Despite possible limitations of the video club professional development model, the potential benefits on teacher learning outnumber the risks, thereby highlighting a need for research on how to support teachers who are the focus of the video clip experiences or how professional development leaders can support the teachers in the spotlight. The strong potential for video club to function as a transformative professional development experience brings the spotlight teacher role into focus for mathematics education leaders. In an effort to shed light on this pivotal role and how to support spotlight teachers, we explore the following question in this chapter:
How does the vulnerability associated with the spotlight teacher role impact the spotlight teachers’ opportunities to learn from the video club experience?
This study took place in context of Adaptive Professional Development for High School Mathematics Teachers (Ilana Horn, Principal Investigator), a 6-year design research project situated in a large Northwestern school district in the United States. The professional development (PD) leadership team used learning principles for teachers in the design of program activities for participating teachers, such as prioritizing opportunities and support for teachers to deprivatize their classrooms through viewing and explaining classroom interactions .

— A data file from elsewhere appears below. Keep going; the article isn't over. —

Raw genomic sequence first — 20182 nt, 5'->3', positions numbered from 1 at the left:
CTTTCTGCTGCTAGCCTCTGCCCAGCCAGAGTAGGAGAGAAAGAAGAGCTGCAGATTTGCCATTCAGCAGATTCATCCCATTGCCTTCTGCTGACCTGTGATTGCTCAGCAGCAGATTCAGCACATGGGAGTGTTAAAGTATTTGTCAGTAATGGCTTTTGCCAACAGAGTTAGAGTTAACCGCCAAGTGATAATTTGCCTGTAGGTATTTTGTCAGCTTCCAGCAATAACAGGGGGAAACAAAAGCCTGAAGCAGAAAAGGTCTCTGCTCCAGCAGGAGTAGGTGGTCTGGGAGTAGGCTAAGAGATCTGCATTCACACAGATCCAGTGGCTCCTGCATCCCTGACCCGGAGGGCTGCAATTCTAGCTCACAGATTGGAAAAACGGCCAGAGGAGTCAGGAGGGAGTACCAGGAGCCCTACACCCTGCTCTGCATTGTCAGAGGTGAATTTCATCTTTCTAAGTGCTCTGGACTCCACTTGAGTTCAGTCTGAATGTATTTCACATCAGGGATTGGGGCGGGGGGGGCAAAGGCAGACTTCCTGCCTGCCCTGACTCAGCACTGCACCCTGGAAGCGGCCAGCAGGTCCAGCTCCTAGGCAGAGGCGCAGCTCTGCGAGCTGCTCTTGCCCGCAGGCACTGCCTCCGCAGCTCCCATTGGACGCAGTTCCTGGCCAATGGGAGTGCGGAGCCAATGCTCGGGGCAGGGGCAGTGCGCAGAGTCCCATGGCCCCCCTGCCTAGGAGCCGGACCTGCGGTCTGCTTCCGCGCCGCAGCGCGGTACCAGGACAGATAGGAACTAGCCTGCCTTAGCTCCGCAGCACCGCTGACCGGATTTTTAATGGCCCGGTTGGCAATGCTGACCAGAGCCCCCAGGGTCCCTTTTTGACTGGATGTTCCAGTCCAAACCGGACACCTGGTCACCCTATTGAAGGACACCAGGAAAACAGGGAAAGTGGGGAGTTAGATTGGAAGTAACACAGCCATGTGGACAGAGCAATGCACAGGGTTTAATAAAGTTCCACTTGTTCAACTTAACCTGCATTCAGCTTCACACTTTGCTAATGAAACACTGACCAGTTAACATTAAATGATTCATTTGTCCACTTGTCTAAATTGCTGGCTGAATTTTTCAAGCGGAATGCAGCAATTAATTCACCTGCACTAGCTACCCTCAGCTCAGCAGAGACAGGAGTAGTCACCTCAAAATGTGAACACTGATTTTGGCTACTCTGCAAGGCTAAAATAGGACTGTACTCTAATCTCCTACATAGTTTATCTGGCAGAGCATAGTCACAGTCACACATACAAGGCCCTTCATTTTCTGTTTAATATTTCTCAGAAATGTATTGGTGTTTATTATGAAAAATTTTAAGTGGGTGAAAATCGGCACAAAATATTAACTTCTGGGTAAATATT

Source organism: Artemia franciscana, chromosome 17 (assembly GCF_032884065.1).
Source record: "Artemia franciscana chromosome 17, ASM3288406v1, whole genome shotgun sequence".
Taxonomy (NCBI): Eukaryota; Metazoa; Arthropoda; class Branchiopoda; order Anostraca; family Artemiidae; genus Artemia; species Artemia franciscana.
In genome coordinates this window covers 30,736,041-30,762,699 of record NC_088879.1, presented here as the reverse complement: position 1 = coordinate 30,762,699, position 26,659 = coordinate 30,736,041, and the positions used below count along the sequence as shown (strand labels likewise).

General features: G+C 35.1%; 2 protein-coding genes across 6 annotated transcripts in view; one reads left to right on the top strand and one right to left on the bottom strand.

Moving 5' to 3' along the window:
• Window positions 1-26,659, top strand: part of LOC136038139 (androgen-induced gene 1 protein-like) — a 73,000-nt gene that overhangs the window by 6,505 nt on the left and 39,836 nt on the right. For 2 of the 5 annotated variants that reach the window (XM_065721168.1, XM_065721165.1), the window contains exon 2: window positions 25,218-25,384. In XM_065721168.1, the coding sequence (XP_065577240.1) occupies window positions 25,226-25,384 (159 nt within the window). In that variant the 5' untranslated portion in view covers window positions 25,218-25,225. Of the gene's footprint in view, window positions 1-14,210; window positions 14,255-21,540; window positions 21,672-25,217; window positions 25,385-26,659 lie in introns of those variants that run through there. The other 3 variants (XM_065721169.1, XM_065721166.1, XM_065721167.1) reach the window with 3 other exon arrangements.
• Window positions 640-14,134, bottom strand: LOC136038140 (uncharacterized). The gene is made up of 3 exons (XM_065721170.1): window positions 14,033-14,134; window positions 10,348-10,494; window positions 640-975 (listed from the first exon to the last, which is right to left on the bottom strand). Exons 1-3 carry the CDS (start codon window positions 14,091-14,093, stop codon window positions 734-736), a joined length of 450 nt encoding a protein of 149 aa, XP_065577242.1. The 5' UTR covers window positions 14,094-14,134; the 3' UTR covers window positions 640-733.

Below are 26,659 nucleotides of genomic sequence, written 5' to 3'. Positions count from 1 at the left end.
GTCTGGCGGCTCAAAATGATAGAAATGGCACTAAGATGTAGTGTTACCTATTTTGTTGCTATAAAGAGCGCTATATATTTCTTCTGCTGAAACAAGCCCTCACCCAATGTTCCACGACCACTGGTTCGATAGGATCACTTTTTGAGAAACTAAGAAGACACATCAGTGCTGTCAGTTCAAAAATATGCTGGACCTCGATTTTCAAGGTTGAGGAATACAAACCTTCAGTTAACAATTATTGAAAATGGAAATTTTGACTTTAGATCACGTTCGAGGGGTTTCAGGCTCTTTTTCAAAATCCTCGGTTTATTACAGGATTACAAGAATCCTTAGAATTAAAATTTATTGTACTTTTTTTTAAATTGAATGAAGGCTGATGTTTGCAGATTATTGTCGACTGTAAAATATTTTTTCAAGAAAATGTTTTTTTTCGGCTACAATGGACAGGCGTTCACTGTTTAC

2.1. Video club professional development context
At the time this study was conducted, this PD project was in its second year of a video club sponsorship. All mathematics teachers from three partnership high schools received monthly invitations to participate in video club. Participation was voluntary, and no one was excluded from participation. Meetings lasted for about 2 hours, with an average attendance of 11 teachers. All participants were encouraged to take a turn as the spotlight teacher, although this was not required for participation. Some teachers were more comfortable with filming their classrooms than others, and so spotlight teachers were ultimately selected based on interest and logistics associated with filming (e.g., parent permission forms, classroom schedule).